Therefore, out-of-office BP monitoring is useful for distinguishing between white coat hypertension and sustained hypertension among persons with high office BP.
Healthcare News Monitor
The Times of India- PTI
NEW DELHI: Johnson & Johnsons famous baby shampoo does not contain chemical formaldehyde, re-tests done by noted central drugs laboratory has said. The Central Drugs Laboratory in Kolkata conducted tests on two different lots of the J&J baby shampoo after the company contested a finding of the Rajasthan Drugs Control Organisation (RDCO) that claimed to have found formaldehyde in the shampoo. The RDCO on its website posted results of the tests done by Central Drugs Laboratory which stated that "the sample does not contain formaldehyde" in case of both the lots. When contacted a Johnson & Johnson spokesperson told PTI: "We are pleased with the conclusion of the Rajasthan FDA, which confirms that Johnsons Baby Shampoo does not contain formaldehyde". The outcome reaffirms the companys own testing and the longstanding assurance it gave that its baby shampoo does not contain formaldehyde or any formaldehyde-releasing ingredients, the company said. "Importantly, this is the result of the appellate laboratory, following a magistrate court order for re-testing, and overrules an earlier test result that was erroneous," the spokesperson said.
Business Standard- IANS
In a first, researchers have found that a treatment affecting the immune system effectively slowed the progression to clinical Type-1 diabetes in high risk individuals by two years or more. "The results have important implications for people, particularly youth, who have relatives with the disease, as these individuals may be at high risk and benefit from early screening and treatment," said Lisa Spain, Project Scientist from US National Institutes of Healths National Institute of Diabetes and Digestive and Kidney Diseases (NIDDK). The study, involving treatment with an anti-CD3 monoclonal antibody (teplizumab), was conducted by Type 1 Diabetes TrialNet, an international collaboration aimed at discovering ways to delay or prevent Type-1 diabetes.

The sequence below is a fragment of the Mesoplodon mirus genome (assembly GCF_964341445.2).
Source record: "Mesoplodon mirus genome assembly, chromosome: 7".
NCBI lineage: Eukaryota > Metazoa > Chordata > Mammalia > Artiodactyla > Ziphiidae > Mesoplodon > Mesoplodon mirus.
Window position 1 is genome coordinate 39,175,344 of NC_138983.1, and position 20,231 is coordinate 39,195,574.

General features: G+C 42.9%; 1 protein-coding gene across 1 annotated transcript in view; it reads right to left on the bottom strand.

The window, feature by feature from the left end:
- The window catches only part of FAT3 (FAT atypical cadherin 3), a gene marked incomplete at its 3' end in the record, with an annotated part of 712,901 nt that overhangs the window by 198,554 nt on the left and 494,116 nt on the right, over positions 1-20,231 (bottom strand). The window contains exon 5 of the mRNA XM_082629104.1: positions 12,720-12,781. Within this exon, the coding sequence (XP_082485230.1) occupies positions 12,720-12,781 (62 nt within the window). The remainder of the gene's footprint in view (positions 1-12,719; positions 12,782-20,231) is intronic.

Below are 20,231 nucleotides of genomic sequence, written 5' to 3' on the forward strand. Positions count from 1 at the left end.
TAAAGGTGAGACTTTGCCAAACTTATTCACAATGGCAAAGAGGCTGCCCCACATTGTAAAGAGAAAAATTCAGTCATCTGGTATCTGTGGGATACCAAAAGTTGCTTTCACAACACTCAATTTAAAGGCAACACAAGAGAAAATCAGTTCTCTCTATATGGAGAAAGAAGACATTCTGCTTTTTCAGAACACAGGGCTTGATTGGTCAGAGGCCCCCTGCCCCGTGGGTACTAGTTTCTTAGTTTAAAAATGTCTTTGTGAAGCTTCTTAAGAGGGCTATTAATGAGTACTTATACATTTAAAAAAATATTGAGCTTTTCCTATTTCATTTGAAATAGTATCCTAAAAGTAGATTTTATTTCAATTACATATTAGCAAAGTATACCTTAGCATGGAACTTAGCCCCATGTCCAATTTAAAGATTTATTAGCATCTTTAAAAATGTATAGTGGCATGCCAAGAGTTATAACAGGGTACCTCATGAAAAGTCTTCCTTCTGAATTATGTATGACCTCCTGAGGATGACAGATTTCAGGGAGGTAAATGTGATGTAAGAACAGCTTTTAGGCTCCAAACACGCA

Dr Reddys Laboratories Ltd Monday said it has obtained positive results in the phase-IIb study of its oral molecule PPC-06 (formerly referred to as XP23829) in patients with moderate to severe plaque psoriasis. According to a press release from the city-based drug-maker, the detailed safety and efficacy data from the study would be presented in future dermatology conferences. Senior vice-president and head, proprietary products business of the company, Anil Namboodiripad said PPC-06 is an oral molecule with a novel mechanism of action that has the potential to address unmet medical needs of psoriasis patients. "The top-line data we are reporting today support our belief that PPC-06 may become the first approved oral prodrug of mono methyl fumarate (MMF) for treatment of moderate to severe plaque psoriasis in the US," the official said. Further clinical development requirements would be discussed with the USFDA to support the approval of this product, he added.
ET Healthworld- Reuters
The U.S. Food and Drug Administration on Monday granted earlier-than-expected approval to Roche Holding AGs antibody-drug conjugate Polivy for treatment of patients with advanced lymphoma. Polivy was approved in combination with Roches older drug Rituxan and a chemotherapy agent for adult patients with advanced diffuse large B-cell lymphoma (DLBCL) whose cancer has worsened despite at least two previous lines of therapy. Antibody-drug conjugates are designed to deliver a toxic chemotherapy directly to tumors. Roche said the average U.S. list price for a four-month course of Polivy would be $90,000. Rituxan is priced at $39,500 for four months.
The Indian Express